Eastern Michigan University is investigating two former student employees who are believed to have taken personal identifiable information of approximately 45 students and improperly provided it to a third party.
The data was taken from student records the former student employees had access to during the course of their employment.
The University said the names, date of birth and Social Security numbers were improperly accessed by those students.
Students whose information might have been compromised were notified individually by the University.
Walter Kraft, the Vice President for Communications, said the breach was discovered by EMU’s Department of Public Safety.
“It was through a follow up investigation on a matter unrelated to this that the Department of Public Safety found information about this situation,” Kraft said.
EMU Police, in conjunction with federal authorities, are conducting a thorough investigation into the breach. When something like this occurs, it is standard protocol to contact federal authorities, Kraft said.
“Any time info appears to be issued in a way that’s improper that impact the records or financial records of a student, it’s appropriate,” he said.
Kraft said, due to privacy laws, information about the former student employees and the third party individuals cannot be released at this time.
“We can’t really comment any further,” he said.
When the University is “in the position to talk” and receives more information about the data breach, the campus community will be notified, Kraft said.
According to the University, many students work in settings with access to sensitive information. In those departments, students receive training and mentoring regarding how information should be handled.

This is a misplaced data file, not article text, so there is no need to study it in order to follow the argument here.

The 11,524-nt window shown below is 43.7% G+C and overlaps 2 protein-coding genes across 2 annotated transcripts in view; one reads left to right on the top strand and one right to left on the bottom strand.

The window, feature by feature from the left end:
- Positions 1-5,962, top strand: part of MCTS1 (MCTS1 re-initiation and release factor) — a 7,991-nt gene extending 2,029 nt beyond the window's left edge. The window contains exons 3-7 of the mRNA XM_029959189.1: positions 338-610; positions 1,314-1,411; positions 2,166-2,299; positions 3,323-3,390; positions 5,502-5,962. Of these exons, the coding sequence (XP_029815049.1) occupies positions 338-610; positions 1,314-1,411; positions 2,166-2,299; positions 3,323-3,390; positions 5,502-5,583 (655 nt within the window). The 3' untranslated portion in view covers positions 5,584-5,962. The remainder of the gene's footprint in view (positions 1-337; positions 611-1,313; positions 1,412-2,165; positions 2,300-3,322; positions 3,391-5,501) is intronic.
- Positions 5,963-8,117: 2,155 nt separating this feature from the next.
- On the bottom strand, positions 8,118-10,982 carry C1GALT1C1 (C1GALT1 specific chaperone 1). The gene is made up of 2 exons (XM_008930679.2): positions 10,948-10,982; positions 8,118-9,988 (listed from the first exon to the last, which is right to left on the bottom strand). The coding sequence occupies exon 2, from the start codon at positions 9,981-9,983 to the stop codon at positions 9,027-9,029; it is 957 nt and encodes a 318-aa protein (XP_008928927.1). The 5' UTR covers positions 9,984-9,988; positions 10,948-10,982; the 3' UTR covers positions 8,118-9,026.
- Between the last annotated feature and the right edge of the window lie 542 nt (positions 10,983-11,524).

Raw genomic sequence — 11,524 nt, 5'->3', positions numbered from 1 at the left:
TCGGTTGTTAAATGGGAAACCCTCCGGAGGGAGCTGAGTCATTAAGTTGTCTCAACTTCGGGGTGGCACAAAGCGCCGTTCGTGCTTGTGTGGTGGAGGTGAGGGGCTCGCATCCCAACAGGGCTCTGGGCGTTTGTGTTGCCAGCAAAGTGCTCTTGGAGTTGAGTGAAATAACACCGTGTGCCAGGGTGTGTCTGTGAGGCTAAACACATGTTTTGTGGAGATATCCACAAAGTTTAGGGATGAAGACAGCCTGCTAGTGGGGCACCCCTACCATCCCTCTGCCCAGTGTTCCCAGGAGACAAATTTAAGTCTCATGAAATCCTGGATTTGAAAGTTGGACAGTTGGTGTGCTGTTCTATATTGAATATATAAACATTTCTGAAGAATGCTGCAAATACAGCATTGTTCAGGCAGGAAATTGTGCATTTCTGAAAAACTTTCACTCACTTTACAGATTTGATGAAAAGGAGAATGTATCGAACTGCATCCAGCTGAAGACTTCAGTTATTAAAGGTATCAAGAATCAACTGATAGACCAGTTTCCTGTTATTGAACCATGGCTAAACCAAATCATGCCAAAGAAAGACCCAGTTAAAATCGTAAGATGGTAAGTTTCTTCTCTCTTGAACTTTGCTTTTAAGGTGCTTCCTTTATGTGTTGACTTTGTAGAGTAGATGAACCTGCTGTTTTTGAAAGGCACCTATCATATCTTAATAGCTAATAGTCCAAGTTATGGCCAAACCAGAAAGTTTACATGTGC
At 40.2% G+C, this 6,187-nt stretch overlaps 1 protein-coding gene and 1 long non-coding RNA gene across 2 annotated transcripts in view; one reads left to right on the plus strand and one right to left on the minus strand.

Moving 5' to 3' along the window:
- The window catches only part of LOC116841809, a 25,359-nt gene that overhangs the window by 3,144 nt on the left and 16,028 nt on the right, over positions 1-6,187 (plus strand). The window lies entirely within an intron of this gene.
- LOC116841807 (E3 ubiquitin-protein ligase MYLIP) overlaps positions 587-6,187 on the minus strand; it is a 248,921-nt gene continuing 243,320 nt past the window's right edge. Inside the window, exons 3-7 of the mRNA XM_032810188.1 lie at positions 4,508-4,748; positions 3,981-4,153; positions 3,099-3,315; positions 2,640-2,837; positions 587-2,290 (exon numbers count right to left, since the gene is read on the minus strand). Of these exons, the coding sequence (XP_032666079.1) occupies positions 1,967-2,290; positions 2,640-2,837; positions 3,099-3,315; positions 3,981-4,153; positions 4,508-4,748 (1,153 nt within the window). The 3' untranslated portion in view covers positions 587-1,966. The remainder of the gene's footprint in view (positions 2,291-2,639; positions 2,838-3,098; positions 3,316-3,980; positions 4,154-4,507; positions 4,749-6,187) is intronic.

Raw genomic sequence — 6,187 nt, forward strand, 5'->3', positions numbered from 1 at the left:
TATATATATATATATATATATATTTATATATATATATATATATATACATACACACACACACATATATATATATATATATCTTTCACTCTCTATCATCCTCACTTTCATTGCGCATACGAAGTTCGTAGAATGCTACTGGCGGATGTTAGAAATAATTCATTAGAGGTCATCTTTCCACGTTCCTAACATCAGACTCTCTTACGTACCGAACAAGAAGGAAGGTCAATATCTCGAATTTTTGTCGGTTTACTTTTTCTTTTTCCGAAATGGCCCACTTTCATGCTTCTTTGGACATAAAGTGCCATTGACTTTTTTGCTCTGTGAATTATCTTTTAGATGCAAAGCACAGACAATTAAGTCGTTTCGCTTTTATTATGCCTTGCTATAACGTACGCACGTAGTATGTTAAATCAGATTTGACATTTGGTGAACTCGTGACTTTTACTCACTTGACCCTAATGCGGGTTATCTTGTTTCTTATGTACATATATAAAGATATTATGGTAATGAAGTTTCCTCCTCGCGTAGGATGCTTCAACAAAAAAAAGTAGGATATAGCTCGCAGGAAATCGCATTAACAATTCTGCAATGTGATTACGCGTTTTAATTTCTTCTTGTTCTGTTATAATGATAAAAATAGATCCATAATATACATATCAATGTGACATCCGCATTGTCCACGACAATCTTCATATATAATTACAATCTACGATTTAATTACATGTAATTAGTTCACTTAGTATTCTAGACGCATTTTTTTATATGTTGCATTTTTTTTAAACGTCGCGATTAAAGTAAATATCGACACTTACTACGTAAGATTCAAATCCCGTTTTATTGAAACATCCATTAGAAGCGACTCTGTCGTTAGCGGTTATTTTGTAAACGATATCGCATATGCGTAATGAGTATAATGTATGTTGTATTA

Prior to hiring, students sign agreements to keep all information confidential and the university conducts criminal background checks.
When conducting background checks, the University uses the State of Michigan Offender Tracking Information System and Internet Criminal History Access Tool.
If a criminal history check reveals convictions, an evaluation takes place by the hiring authority and a decision will be made whether to confirm or withdraw the offer of employment.
If an unreported conviction is revealed, the student would be referred to the Office of Student Conduct and Community Standards.
Keeping the EMU community abreast in the matter is the university’s top priority, according to Kraft.
“We are taking every precaution we can to notify affected students so that they are aware and informed,” he said.
Kraft guarantees communication between the university and students as the situation unfolds.
“That’s been our priority as an institution—to be open and communicative at the same time,” he said.
The university is advising students to consider placing a fraud alert on their personal credit files. The alert tells creditors to contact you personally before any new accounts are opened. Students are also advised to obtain credit reports to monitor and reduce the likelihood of identity theft.
“We’re advising students as to how to keep their own eye out on their credit reports, which is important,” Kraft said.
Free reports can be obtained once every twelve months on annualcreditreport.com.